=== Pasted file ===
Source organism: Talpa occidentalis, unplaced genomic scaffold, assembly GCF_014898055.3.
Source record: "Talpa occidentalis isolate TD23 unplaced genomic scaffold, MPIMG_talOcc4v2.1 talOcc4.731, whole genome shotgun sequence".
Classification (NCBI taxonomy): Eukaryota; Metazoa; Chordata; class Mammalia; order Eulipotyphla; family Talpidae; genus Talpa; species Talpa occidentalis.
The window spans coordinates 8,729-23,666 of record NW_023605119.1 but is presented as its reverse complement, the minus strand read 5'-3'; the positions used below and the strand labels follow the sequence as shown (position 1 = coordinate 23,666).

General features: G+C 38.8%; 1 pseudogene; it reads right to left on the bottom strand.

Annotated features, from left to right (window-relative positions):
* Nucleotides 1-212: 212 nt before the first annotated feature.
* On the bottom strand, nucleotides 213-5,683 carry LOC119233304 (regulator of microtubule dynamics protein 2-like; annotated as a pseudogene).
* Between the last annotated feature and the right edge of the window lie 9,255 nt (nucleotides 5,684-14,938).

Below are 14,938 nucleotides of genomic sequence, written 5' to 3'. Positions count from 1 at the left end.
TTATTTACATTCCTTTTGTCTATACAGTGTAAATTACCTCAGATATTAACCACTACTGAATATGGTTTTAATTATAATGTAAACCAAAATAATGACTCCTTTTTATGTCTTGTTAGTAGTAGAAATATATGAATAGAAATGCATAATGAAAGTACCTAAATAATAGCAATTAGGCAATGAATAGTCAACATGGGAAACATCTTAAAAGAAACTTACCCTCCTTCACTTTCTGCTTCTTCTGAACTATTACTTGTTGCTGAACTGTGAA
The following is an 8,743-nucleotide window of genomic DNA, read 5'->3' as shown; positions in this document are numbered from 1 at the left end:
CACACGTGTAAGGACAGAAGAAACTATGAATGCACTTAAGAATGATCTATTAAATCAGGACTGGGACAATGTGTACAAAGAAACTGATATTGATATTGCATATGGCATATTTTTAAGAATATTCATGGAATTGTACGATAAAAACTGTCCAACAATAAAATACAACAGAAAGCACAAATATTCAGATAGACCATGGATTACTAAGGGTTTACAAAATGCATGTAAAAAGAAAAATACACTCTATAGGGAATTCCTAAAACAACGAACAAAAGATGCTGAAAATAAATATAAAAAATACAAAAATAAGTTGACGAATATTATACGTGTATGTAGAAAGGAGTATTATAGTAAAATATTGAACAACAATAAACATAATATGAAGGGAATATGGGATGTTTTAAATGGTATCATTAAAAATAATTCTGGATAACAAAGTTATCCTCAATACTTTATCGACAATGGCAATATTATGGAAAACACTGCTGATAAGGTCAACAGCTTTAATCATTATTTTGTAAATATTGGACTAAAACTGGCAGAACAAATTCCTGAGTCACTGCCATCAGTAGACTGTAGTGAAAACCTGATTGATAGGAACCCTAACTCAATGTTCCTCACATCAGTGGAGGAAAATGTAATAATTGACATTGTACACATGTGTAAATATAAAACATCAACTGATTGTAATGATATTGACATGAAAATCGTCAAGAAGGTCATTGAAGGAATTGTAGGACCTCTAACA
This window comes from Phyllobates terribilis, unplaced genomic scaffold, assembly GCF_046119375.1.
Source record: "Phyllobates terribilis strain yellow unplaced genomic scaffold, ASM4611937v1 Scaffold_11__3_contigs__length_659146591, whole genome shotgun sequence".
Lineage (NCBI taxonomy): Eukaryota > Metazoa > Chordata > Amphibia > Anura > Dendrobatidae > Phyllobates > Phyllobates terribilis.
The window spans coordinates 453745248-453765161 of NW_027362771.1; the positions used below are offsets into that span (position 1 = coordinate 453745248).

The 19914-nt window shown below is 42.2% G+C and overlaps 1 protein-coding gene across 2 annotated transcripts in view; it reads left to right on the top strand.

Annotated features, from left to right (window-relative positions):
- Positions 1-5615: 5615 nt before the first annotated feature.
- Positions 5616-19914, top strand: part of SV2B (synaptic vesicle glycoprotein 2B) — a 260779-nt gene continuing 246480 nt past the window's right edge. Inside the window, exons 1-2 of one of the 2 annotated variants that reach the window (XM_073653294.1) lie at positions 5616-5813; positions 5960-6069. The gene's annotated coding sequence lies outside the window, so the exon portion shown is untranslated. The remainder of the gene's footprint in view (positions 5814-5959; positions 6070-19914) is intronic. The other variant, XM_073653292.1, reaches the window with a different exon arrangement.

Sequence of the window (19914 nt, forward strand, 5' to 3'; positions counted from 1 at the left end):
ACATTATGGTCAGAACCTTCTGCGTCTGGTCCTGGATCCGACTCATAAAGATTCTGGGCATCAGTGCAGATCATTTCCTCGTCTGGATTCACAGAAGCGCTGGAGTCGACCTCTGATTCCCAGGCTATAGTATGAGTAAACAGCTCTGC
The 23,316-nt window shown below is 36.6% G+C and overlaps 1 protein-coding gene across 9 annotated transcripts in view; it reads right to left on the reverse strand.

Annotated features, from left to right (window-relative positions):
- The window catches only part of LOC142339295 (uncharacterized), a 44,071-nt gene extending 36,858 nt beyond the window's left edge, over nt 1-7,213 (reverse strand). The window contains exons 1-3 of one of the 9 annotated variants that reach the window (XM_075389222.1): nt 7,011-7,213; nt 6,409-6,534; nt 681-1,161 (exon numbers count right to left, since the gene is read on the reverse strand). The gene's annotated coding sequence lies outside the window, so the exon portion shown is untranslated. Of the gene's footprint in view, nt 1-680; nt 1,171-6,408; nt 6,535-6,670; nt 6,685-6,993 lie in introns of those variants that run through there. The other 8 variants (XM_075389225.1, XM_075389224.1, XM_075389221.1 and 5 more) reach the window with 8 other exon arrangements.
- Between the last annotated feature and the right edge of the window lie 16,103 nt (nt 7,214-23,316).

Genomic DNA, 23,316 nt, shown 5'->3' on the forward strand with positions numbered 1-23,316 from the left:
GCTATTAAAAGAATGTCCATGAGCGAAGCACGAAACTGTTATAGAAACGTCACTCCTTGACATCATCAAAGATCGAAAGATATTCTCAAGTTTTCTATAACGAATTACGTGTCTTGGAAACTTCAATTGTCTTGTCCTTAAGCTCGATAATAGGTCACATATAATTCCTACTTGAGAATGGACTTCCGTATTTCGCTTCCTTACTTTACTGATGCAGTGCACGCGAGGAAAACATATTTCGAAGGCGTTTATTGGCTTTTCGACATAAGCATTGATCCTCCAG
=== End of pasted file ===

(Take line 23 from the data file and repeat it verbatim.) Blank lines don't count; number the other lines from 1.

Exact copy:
ACATTATGGTCAGAACCTTCTGCGTCTGGTCCTGGATCCGACTCATAAAGATTCTGGGCATCAGTGCAGATCATTTCCTCGTCTGGATTCACAGAAGCGCTGGAGTCGACCTCTGATTCCCAGGCTATAGTATGAGTAAACAGCTCTGC